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the first precept in a promise

04-11-2011 - Posted by Andre Piet

1 Children, be obeying your parents, in the Lord, for this is just. 2 ‘Honor your father and mother’ (which is the first precept with a promise), 3 that it may be becoming well with you, and you should be a long time on the earth. Ephesians 6 (CLV)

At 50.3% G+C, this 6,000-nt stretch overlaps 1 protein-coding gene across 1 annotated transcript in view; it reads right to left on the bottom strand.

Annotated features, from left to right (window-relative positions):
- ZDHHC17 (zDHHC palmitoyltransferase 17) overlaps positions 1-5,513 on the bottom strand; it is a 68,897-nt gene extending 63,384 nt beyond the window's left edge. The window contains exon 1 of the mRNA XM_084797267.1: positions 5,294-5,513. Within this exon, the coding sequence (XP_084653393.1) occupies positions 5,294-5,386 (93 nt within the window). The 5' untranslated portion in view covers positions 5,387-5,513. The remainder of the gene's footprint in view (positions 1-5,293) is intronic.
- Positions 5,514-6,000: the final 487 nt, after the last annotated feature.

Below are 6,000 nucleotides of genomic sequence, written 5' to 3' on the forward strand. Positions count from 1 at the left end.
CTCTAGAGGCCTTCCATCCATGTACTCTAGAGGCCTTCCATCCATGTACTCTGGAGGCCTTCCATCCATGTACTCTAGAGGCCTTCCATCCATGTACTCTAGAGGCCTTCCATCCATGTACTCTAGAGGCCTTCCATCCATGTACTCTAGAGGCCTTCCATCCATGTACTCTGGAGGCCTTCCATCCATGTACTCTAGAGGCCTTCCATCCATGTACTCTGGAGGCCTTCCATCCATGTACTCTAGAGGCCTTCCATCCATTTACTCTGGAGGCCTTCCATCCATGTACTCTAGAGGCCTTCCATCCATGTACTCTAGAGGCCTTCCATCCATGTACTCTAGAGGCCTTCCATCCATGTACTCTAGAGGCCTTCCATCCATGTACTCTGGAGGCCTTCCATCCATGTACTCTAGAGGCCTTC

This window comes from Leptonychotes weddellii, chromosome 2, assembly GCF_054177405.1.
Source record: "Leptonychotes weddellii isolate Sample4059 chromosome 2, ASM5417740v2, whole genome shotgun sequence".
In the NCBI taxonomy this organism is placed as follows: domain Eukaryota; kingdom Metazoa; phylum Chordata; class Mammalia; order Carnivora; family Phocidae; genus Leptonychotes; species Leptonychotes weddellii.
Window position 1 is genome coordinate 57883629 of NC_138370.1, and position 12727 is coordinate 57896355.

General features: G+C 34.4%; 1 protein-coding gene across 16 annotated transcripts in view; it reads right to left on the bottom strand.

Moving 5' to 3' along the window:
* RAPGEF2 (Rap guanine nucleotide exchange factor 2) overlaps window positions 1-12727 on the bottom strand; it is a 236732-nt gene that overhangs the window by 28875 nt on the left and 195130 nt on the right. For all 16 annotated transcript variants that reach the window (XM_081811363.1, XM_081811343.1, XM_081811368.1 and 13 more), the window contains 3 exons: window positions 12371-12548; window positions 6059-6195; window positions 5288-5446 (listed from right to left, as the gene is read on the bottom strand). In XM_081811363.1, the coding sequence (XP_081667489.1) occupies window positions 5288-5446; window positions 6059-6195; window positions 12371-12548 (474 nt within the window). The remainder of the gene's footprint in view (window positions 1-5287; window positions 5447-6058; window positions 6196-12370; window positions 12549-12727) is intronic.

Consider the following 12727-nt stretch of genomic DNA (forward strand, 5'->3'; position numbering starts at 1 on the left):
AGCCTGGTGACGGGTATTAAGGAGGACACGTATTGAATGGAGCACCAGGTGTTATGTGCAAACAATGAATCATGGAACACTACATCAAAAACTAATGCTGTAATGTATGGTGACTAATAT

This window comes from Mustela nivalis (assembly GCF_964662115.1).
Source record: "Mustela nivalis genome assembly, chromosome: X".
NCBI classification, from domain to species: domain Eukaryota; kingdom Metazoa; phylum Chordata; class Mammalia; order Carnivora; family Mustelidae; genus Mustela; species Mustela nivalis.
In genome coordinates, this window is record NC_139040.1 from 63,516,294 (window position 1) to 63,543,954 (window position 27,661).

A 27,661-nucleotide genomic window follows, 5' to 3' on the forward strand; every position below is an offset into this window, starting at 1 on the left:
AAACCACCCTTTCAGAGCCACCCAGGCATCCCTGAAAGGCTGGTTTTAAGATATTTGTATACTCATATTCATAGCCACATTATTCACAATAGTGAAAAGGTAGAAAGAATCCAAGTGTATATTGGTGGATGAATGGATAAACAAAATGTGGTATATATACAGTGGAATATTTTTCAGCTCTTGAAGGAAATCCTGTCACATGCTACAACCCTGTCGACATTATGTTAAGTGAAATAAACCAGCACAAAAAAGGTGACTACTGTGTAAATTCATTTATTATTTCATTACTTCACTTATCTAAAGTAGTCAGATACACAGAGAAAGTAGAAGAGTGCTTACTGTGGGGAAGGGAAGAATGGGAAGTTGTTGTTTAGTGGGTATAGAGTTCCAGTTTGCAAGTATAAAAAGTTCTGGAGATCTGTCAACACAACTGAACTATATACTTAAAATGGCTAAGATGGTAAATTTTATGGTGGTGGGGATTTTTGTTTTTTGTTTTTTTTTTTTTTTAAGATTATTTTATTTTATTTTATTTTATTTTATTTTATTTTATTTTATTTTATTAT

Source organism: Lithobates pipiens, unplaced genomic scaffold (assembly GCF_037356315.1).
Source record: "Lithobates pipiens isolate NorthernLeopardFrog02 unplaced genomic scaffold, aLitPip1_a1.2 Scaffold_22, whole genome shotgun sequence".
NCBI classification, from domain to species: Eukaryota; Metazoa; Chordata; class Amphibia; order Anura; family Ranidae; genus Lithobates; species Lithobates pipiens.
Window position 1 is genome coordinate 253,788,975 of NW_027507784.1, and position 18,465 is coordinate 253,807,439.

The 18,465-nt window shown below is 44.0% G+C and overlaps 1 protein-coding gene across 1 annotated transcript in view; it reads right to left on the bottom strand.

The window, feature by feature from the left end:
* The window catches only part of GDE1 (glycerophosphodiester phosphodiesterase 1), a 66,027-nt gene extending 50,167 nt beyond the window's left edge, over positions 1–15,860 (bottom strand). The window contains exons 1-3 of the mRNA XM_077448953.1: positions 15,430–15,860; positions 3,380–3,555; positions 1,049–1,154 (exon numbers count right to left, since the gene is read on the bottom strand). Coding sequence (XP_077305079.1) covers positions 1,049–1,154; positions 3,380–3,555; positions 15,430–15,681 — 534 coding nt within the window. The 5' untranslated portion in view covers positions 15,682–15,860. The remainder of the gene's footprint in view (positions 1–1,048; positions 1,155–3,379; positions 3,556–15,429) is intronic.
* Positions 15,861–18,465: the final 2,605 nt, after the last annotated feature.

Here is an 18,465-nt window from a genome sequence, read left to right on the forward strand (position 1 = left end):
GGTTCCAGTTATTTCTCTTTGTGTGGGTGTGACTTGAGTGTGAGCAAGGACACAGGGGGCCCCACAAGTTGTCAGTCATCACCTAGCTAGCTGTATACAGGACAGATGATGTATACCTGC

in promise Paul writes to the children that they should obey their parents. (“Obey” in Greek literally speaks of under-hearing, i.e., hearkening to someone above you.) Paul further motivates this with a command from the “ten words”. Such a citation may surprise us at first sight, because the apostle in his letters always emphasizes that believers do not live under the law of Sinai. But that surprise disappears as soon as we read: this is the first precept with a promise. However, literally it does not say: with a promise, but in promise. The promise is not merely an appendage of the commandment, but is the spirit of the commandment. Educating “in the Lord” means nurturing children to maturity, “in promise”. first commandment Usually, “a first commandment in promise” is understood as: the first commandment of the Ten Words with a promise mentioned as something extra, but that cannot be the thought. Even the second commandment has a promise (“showing mercy unto thousands of them that love me…” Ex.20:6). If one would understand: The first commandment of the second table, then the explanation does not fit either, because on the following commandments are no promises attached, so this commandment is not the first, but the only one in promise. Therefore, the word “first” should not make us think of the place the command occupies among the other commandments, but of the fact that this is the first commandment for children. as long as you live “Honor your father and your mother” is a promising word, because who does this will experience well-being, it says. That is not only a promise for the children, but also for the parents, because what parent would not like to see their children experiencing well-ness? That’s the whole focus of educating them properly! The addition: “that you may live long on the earth” is not to be taken as a disconnected, separate promise. The idea is rather: it will be well with you as long as you live on the earth! law versus promise As stressful, threatening and heavy it is to raise children “in law” (this should be done and that may not be done), so great is the privilege to raise them “in promise”. That is, to direct them to the Lord to Whom they belong; Who cares for them and gives everything they need. And that He is the One Who promises, when they honor their father and mother, that it will be well with them as long as they live! ——————————— translation: Peter Feddema